Were European Parliament elections held now, the Bulgarian Socialist Party would get 32.7 per cent and Prime Minister Boiko Borissov’s centre-right GERB 32.2 per cent, Alpha Research said on May 3.
In third place was the Movement for Rights and Freedoms (9.3 per cent), fourth Krassimir Karakachanov’s ultra-nationalist VMRO (six per cent) and fifth the reformist Yes Bulgaria (4.5 per cent).
No other party or coalition currently had sufficient support to win one of Bulgaria’s 17 seats in the European Parliament. Of those polled, 2.2 per cent said they would vote “I don’t support anyone“.
Bulgaria is to elect its MEPs on May 26.
This is the first time in recent years in any poll by Alpha Research – arguably the most reliable opinion polling agency in Bulgaria – has shown Kornelia Ninova’s BSP ahead of Borissov’s GERB, albeit narrowly.
In a commentary on the poll results, Alpha Research said that the electoral damage to GERB, registered as early as the end of March, continued to see support for the government decreasing, but this had not transformed into a strong majority for the BSP.
The agency said that the percentage of people who intended to vote had dropped, from 35 per cent at the end of March to 32.9 per cent at the end of April. This implied that about 2.1 voters were prepared to go to the polls.
As was the case a month earlier, BSP supporters were more eager to vote.
The current advantage of the BSP in the percentages was “symbolic”, the agency said.
The BSP’s benefit was in the damage to the image of the government as a result of the controversies about property acquisitions, the higher mobilisation among the BSP’s traditional supporters – elderly people in small settlements, and the increase in distrust of figures from GERB.
GERB’s potential lay in its wider electoral margin in large cities, the infighting on the left, and the still weak mobilisation of rival centrist parties and coalitions.
As to the MRF, the agency noted that as long as only citizens resident in an EU member state can vote in the European Parliament elections, the party would not be able to rely on its usual voters from Turkey. However, it was possible that in the final days before the election, the MRF would mobilise Bulgarians of Turkish ethnicity living in other EU countries. Should that happen, the MRF would increase its weight in the final result and hold on to third place.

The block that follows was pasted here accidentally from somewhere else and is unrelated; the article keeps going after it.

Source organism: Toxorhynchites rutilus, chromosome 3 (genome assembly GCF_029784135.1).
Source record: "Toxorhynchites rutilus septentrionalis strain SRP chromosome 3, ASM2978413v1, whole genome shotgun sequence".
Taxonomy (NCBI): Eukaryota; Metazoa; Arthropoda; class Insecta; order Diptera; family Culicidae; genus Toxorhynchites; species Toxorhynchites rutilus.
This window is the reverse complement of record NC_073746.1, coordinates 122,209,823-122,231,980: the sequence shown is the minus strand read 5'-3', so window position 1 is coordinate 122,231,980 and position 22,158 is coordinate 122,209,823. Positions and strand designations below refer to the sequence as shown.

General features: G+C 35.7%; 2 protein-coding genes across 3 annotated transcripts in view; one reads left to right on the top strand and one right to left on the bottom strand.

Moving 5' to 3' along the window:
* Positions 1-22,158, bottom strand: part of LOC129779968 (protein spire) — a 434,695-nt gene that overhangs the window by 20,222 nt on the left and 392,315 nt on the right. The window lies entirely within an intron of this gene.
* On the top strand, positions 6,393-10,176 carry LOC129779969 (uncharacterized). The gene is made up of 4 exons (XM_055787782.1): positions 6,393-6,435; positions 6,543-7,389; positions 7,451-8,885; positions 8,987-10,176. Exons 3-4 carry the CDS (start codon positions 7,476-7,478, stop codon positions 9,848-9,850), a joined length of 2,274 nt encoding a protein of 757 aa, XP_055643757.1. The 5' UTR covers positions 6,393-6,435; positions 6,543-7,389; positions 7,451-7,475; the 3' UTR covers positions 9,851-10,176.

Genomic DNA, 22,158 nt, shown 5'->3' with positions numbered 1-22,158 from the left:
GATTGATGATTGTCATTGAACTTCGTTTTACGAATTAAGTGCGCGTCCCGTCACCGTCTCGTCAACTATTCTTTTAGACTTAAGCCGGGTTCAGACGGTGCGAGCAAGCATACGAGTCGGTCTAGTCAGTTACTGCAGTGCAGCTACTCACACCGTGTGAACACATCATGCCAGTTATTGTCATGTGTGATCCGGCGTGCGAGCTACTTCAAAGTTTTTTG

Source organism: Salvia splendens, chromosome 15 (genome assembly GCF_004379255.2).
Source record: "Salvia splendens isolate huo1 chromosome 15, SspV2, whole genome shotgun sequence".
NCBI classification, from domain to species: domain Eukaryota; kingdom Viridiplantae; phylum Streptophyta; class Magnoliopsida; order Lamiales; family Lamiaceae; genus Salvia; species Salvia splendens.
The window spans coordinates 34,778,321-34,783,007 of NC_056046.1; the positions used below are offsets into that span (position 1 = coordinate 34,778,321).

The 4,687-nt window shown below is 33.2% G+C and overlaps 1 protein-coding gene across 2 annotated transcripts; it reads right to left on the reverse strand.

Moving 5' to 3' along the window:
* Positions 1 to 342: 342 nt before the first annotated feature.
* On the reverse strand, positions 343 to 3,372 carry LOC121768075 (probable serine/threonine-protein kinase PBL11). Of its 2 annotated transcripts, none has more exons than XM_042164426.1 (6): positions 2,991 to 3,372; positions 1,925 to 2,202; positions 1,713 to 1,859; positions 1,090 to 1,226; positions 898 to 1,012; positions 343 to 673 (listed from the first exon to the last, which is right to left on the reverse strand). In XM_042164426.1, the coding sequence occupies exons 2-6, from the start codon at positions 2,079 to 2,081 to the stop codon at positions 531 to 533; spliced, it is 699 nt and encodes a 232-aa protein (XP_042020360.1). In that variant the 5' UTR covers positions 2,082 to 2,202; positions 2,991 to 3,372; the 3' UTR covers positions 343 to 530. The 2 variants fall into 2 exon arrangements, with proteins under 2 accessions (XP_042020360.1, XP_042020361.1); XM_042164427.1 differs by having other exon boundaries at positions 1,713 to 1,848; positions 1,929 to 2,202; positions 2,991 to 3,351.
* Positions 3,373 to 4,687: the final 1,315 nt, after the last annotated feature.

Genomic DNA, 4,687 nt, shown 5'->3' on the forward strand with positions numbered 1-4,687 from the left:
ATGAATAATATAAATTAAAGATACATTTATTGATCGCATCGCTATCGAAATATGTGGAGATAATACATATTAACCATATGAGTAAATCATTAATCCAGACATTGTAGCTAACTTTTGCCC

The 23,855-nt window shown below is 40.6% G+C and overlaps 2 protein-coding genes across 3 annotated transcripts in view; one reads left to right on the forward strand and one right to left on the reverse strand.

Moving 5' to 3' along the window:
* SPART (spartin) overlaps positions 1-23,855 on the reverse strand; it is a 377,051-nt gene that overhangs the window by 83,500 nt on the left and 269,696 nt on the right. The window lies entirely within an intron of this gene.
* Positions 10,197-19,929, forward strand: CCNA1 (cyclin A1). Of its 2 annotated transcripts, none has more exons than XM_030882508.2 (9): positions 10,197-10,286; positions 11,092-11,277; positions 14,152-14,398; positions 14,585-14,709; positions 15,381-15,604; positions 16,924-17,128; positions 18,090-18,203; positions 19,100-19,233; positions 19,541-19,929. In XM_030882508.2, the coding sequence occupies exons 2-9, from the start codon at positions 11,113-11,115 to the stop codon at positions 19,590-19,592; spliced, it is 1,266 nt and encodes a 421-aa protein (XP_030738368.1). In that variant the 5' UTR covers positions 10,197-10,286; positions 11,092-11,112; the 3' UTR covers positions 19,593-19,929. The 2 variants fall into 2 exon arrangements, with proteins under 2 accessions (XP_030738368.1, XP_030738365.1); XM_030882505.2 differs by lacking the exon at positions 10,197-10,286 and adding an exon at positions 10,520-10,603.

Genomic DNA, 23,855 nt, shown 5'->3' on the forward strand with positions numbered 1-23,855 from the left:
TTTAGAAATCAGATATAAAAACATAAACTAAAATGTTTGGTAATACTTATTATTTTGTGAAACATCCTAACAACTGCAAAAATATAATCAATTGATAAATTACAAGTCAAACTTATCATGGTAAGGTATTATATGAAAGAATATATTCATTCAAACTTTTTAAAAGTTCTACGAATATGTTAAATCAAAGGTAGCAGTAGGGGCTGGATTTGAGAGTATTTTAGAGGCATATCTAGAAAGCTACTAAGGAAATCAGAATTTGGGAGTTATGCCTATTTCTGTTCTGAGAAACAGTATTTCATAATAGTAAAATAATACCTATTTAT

Alpha Research said that there was continuing concentration of a nationalist vote around Karakachanov’s VMRO, which had improved its position since March.
Regarding the two other “United Patriots” parties, the Patriots for Valeri Simeonov had 1.7 per cent and Volen Siderov’s Ataka 1.2 per cent. The agency said, however, that the vote for the three nationalist formations could be influenced by events.
Alpha Research said that the Yes Bulgaria coalition’s chances of representation in the European Parliament were directly dependent on its ability to attract volatile right-wing voters during the campaign, as well as to expand its influence in more regions and settlements.
The agency said that between 13 and 17 per cent of the support was scattered among lists and independent candidates that had not made it into the top five. The total support for independent candidates was about 3.5 per cent and none currently stood a chance of a seat.
The poll was conducted between April 20 and 30 2019 by Alpha Research, using its own funds and has been posted on the agency’s website. The poll was done among 1015 adult Bulgarian citizens across the country. A stratified two-tiered sample was used on the basis of basic socio-demographic features. The information was gathered through a direct standardised interview at the homes of the respondents. Alpha Research is responsible for the data and interpretation posted on its site, but not for the selective or manipulative use of this data.
(Photo, of BSP leader Kornelia Ninova, holding flowers, flanked on her left by Elena Yoncheva, the party’s top candidate in the 2019 European Parliament elections: bsp.bg)